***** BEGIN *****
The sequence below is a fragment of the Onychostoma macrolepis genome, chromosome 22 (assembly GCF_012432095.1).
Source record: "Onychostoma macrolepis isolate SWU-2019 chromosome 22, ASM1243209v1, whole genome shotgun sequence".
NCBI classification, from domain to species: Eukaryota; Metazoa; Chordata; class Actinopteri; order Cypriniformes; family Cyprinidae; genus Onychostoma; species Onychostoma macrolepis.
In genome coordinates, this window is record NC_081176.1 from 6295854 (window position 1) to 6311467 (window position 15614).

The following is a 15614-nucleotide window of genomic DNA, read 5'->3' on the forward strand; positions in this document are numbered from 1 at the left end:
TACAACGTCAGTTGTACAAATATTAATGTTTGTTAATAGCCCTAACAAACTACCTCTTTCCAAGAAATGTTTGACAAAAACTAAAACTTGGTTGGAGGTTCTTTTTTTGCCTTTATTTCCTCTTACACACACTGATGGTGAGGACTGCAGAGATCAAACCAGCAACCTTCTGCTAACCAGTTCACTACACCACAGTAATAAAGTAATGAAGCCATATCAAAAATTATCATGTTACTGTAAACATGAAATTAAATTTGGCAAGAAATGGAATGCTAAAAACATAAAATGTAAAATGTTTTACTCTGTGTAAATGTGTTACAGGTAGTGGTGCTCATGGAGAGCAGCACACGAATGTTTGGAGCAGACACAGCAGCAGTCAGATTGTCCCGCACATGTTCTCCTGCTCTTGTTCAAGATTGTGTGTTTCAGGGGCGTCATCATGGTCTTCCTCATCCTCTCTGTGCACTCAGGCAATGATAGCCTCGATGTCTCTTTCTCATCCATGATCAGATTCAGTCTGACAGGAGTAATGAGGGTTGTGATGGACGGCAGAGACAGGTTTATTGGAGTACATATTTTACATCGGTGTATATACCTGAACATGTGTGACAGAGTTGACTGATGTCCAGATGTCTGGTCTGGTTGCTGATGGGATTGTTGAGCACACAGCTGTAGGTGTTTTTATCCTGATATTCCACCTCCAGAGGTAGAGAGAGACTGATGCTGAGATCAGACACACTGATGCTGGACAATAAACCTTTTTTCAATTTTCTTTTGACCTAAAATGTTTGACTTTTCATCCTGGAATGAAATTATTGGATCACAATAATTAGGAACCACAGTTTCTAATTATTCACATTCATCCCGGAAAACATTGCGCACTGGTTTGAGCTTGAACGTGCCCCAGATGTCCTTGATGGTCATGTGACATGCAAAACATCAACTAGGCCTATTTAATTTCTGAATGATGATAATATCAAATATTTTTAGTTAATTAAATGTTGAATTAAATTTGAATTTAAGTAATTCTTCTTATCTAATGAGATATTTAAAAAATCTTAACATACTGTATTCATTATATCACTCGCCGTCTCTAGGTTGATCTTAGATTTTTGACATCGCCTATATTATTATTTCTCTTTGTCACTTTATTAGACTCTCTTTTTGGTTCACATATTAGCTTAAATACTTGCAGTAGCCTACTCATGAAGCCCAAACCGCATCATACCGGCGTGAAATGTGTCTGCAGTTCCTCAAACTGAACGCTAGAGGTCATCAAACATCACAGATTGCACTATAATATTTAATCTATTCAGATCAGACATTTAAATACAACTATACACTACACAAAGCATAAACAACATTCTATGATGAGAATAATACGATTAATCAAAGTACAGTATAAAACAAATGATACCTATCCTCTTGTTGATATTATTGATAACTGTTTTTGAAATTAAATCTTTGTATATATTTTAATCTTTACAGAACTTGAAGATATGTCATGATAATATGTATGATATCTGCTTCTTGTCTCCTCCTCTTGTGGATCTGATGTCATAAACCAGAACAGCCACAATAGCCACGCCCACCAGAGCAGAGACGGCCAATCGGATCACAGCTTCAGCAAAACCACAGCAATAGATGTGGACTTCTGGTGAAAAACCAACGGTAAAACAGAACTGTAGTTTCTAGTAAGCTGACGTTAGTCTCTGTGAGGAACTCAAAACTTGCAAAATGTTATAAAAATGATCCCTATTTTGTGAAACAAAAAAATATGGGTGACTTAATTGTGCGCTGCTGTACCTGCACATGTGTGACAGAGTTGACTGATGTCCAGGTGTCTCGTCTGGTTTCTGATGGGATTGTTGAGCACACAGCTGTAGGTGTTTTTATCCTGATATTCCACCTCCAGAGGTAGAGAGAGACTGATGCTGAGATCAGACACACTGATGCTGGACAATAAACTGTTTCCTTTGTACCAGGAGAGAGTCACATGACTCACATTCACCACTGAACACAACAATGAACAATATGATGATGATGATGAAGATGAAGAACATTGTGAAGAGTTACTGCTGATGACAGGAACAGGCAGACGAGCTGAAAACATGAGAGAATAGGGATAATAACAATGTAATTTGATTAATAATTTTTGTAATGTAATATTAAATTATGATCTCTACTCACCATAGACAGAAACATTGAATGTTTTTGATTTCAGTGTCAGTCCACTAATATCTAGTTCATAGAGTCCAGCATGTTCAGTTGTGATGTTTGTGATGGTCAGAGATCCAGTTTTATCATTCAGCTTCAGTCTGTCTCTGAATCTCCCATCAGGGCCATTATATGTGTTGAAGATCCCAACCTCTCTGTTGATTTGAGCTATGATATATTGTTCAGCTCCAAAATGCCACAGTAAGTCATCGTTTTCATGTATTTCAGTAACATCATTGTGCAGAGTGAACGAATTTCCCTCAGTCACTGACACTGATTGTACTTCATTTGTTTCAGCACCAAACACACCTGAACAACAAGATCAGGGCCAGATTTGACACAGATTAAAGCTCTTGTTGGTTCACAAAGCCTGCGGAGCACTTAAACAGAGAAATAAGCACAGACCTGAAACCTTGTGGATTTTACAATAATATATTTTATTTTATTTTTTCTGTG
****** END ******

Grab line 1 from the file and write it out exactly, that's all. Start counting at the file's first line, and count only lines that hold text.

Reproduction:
The sequence below is a fragment of the Onychostoma macrolepis genome, chromosome 22 (assembly GCF_012432095.1).